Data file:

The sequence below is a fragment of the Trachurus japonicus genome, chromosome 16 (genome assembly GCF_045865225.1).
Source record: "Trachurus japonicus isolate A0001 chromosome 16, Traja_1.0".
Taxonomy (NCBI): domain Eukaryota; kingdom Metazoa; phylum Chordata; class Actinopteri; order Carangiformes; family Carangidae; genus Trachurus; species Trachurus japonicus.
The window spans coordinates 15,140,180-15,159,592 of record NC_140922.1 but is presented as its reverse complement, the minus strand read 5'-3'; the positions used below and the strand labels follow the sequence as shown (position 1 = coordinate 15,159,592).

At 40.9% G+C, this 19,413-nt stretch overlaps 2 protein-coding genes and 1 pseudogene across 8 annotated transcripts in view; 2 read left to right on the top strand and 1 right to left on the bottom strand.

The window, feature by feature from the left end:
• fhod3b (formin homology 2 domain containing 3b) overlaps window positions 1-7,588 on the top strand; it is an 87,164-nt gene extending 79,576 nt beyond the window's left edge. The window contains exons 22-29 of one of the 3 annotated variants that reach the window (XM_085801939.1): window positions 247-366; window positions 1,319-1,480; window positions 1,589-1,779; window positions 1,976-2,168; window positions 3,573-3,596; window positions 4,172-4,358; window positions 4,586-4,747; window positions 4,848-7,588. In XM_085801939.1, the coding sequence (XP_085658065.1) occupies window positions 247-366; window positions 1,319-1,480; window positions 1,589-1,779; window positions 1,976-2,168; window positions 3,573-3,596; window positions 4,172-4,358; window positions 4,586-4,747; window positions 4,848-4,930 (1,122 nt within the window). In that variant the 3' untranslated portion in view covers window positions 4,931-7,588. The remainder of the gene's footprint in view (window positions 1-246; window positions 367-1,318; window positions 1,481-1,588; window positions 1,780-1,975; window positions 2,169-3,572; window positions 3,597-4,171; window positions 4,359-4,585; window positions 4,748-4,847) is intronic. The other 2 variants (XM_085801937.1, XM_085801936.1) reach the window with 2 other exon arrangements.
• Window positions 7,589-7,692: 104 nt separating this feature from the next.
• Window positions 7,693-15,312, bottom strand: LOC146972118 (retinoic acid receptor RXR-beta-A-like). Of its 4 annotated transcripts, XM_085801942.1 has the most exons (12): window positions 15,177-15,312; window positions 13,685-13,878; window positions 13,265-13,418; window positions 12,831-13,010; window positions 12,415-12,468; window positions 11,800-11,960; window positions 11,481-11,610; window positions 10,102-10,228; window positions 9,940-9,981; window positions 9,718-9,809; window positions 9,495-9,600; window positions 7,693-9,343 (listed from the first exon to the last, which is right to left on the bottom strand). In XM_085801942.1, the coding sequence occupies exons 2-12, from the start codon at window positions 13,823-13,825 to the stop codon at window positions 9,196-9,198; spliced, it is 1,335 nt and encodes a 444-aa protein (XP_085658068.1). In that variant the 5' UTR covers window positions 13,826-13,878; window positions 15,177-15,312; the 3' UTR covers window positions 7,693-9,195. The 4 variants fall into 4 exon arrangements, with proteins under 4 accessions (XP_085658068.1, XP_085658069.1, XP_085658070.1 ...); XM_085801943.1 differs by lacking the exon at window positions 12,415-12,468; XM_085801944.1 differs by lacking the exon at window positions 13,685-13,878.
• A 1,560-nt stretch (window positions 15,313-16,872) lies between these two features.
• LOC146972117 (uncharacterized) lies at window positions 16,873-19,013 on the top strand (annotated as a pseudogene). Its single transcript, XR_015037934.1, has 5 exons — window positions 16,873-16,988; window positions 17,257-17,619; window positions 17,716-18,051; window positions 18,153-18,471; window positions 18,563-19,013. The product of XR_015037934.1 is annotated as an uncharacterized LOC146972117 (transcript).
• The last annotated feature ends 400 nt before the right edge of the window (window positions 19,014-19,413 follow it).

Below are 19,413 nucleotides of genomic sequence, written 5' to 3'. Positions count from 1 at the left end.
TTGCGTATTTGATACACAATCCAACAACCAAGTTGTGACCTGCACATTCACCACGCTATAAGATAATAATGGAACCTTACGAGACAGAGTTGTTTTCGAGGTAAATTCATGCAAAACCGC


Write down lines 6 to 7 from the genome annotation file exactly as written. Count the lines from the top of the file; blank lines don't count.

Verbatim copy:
The window, feature by feature from the left end:
• fhod3b (formin homology 2 domain containing 3b) overlaps window positions 1-7,588 on the top strand; it is an 87,164-nt gene extending 79,576 nt beyond the window's left edge. The window contains exons 22-29 of one of the 3 annotated variants that reach the window (XM_085801939.1): window positions 247-366; window positions 1,319-1,480; window positions 1,589-1,779; window positions 1,976-2,168; window positions 3,573-3,596; window positions 4,172-4,358; window positions 4,586-4,747; window positions 4,848-7,588. In XM_085801939.1, the coding sequence (XP_085658065.1) occupies window positions 247-366; window positions 1,319-1,480; window positions 1,589-1,779; window positions 1,976-2,168; window positions 3,573-3,596; window positions 4,172-4,358; window positions 4,586-4,747; window positions 4,848-4,930 (1,122 nt within the window). In that variant the 3' untranslated portion in view covers window positions 4,931-7,588. The remainder of the gene's footprint in view (window positions 1-246; window positions 367-1,318; window positions 1,481-1,588; window positions 1,780-1,975; window positions 2,169-3,572; window positions 3,597-4,171; window positions 4,359-4,585; window positions 4,748-4,847) is intronic. The other 2 variants (XM_085801937.1, XM_085801936.1) reach the window with 2 other exon arrangements.